Yikes! That’s a tough one. When I started my website in 1999, I didn’t know anyone else doing it. Then when blogging took off a few years later, there were just a handful of us and we got to know each other. So it’s hard to whittle it down to a few since I know so many, but I am a fan of Amateur Gourmet (for humor and his openness), Smitten Kitchen (for humor and good recipes), 101 Cookbooks (for her amazing photography), Matt Bites (because I have a crush on him), and Simply Recipes (because I have a crush on her too).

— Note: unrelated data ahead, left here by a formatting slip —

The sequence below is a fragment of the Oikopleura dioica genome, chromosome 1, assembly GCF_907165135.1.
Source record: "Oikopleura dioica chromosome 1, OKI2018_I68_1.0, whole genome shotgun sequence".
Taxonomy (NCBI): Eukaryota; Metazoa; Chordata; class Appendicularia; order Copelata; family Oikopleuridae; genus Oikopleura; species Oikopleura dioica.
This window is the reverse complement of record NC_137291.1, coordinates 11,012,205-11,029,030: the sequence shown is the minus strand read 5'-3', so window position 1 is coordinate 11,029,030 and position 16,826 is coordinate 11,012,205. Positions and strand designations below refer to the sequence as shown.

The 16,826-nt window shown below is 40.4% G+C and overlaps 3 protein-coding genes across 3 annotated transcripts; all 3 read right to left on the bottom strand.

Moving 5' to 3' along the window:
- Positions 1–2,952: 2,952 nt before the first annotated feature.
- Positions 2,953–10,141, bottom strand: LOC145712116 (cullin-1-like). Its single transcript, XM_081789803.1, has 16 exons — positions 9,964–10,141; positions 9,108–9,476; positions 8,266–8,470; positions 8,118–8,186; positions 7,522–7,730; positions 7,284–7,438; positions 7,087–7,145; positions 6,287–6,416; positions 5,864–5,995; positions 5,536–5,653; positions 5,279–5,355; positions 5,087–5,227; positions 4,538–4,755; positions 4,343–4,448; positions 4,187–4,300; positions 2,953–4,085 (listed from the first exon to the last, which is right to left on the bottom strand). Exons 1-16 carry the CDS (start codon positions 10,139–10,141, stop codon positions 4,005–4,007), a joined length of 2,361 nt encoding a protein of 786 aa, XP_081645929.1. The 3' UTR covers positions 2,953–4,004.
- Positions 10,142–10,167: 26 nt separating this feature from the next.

What songs are on your personal playlist?
I don’t listen to individual songs, but use Pandora, which creates playlists for me. Right now on my lists are a wide range of artists, from Pitbull to Helen Reddy (she is particularly good to listen to when editing recipes, I’ve learned). I also have Linda Ronstadt, Green Day, Boston, Barry Manilow, Charo, Beyoncé, and Amy Winehouse, who every time I listen to, I realize was one of the greatest singers of our time and how awful it is that such a talent just went into a downward spiral.

What are three things most people don’t know about you?
1. I’m shy.
2. I have two black belts, in two different martial arts.
3. I am pretty confident that I’ll never master all those French verbs.

 

For more of David’s work, check out his website. His cookbooks are purchasable on Amazon.